Little is known about the origins of Barnaby Kearney; neither his exact birth date, birth place nor identity of his parents. Whether he was born in Virginia or immigrated is unknown; no manifest from a passenger ship to America has been found that bears his name.
Kearney lived in Nansemond County; records show he owned 460 acres there. He served as a Justice in Nansemond in 1678 and was a Major in the Nansemond County, Militia in 1680. In 1684, he was elected to serve as the Burgess from Nansemond. He was still living in the county as late as 1697, when he authorized Captain Joseph Godwin to serve as his attorney. Since he was living in Nansemond as late as 1697, he probably died there.
There was a close Kearney-Godwin connection, Thomas Godwin of Nansemond County and Barnaby Kearney were friends who had much in common. On 10 Jun 1779, Kearney and Godwin attended a Quaker wedding together when Thomas Jordan and Elizabeth Burgh married because the Godwins were Quakers. Like Kearney, Colonel Thomas Godwin also served in the Virginia Militia defending Nansemond from the Indians. Like Kearney, Godwin also served in the House of Burgesses from 1664-1665 and 1676. In 1676, Godwin was elected the Speaker of the House in the Assembly that met just before Bacon’s Rebellion began. Kearney was a participant in Bacon’s Rebellion in 1676, led by Nathaniel Bacon against the rule of Governor William Berkeley.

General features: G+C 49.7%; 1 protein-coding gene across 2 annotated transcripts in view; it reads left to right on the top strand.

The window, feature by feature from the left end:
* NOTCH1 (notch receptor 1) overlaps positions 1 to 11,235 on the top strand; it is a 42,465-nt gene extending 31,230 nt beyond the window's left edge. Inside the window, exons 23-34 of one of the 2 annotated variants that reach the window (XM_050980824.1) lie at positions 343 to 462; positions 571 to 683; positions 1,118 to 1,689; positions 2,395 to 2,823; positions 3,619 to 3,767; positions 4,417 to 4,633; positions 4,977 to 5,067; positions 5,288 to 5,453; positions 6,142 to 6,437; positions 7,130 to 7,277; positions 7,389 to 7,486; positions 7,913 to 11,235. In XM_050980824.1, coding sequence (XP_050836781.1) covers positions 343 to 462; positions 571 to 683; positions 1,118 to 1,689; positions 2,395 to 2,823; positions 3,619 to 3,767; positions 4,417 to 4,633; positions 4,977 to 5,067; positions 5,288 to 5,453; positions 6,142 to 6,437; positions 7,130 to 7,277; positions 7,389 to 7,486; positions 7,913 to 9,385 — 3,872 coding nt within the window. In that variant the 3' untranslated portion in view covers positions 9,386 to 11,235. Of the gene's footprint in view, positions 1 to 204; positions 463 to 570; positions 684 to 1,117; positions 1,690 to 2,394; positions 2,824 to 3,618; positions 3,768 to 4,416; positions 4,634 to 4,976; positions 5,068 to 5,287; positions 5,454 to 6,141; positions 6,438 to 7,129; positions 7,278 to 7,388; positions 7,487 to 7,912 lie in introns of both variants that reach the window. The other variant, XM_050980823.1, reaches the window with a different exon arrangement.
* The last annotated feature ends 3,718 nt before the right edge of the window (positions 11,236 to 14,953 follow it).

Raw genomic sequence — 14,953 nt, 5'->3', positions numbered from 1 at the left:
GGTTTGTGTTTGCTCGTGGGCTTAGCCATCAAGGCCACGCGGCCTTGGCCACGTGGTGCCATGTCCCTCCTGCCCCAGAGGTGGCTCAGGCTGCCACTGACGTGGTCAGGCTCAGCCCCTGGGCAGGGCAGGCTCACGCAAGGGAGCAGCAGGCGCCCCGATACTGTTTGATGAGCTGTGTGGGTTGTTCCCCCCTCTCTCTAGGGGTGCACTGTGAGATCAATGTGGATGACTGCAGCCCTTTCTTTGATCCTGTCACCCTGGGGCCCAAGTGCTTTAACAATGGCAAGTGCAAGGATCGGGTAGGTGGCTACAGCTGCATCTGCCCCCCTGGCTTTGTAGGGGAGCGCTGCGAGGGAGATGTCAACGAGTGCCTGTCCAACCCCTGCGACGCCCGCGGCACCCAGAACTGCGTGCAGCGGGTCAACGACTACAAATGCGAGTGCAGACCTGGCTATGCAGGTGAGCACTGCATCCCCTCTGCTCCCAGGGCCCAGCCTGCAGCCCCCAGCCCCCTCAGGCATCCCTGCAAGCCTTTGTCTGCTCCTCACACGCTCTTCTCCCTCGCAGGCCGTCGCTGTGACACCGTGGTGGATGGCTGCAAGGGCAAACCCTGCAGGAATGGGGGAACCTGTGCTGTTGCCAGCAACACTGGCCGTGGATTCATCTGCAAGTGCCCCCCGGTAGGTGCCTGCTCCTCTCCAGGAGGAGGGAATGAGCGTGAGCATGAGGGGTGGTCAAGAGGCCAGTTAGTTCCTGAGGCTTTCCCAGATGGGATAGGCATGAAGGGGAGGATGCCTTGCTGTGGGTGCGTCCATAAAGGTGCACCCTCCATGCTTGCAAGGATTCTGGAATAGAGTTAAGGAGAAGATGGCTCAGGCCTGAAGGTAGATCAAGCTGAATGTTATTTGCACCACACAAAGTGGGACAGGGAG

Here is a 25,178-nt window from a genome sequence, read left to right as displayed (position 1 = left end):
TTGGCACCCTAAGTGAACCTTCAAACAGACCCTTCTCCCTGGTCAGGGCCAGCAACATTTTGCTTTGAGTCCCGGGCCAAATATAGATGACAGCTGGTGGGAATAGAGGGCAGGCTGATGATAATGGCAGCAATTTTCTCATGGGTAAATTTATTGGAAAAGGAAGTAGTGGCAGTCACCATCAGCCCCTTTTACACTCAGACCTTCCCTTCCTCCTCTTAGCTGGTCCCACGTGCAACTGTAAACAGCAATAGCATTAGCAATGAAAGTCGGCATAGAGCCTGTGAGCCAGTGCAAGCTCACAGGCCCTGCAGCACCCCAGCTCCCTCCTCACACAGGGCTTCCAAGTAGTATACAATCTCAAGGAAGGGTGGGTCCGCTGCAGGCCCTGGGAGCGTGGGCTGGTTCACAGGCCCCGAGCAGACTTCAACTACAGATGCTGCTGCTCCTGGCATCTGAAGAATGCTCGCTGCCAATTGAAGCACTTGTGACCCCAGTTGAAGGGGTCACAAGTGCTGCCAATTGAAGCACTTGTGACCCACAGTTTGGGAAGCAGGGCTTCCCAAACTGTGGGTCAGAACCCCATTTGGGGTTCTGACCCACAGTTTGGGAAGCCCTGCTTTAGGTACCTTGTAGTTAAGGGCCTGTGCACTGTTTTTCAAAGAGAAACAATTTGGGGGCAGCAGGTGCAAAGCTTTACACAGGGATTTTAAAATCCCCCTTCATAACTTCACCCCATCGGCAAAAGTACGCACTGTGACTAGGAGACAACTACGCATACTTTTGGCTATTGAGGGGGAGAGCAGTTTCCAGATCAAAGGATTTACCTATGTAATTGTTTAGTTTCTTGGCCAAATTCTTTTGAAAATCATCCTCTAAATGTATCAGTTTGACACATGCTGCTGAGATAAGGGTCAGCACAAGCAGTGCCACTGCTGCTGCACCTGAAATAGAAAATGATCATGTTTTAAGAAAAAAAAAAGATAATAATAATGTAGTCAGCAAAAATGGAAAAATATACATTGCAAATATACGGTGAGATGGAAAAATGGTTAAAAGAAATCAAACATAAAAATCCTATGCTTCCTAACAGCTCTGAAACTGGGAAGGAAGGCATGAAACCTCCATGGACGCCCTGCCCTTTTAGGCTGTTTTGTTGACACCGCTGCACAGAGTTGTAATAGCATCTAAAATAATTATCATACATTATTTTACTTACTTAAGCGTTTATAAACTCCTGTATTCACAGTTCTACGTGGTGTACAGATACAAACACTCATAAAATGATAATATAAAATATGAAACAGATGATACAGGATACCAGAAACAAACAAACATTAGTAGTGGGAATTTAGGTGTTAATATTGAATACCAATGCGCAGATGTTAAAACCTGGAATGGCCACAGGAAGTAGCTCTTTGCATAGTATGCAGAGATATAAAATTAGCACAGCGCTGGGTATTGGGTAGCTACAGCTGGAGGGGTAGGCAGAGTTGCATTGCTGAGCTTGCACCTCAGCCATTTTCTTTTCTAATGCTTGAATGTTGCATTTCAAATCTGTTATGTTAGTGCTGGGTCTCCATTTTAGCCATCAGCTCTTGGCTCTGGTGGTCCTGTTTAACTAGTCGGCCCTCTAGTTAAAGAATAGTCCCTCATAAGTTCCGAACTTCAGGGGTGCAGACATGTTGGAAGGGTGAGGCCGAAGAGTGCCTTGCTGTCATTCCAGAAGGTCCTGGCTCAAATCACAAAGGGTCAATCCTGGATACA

Barnaby Kearney was definitely as odds with Governor William Berkeley before Bacon’s Rebellion, for Governor Berkeley sued Barnaby Kearney in 1672 for paying him with some invalid tobacco bills. When Barnaby appeared before the General Court on 21 Mar 1672, Barnaby claimed he had received the tobacco bills from Mr. James, probably Richard James I, a Jamestowne merchant. Mr. James had received the tobacco bills from John Everson. Kearney was ordered to pay William White of urban Jamestowne half of the freight charges associated with the transaction.
In 1674 Kearney was summoned for jury duty and was fined 200 pounds of tobacco for not appearing.
Although the name of Barnaby Kearney’s wife is unknown, he had two sons who have been proven: (1) Barnaby Kearney II, who married Elizabeth Godwin, the daughter of Thomas Godwin II, who also married Martha Bridger; and (2) Thomas Kearney, who married Sarah Alston.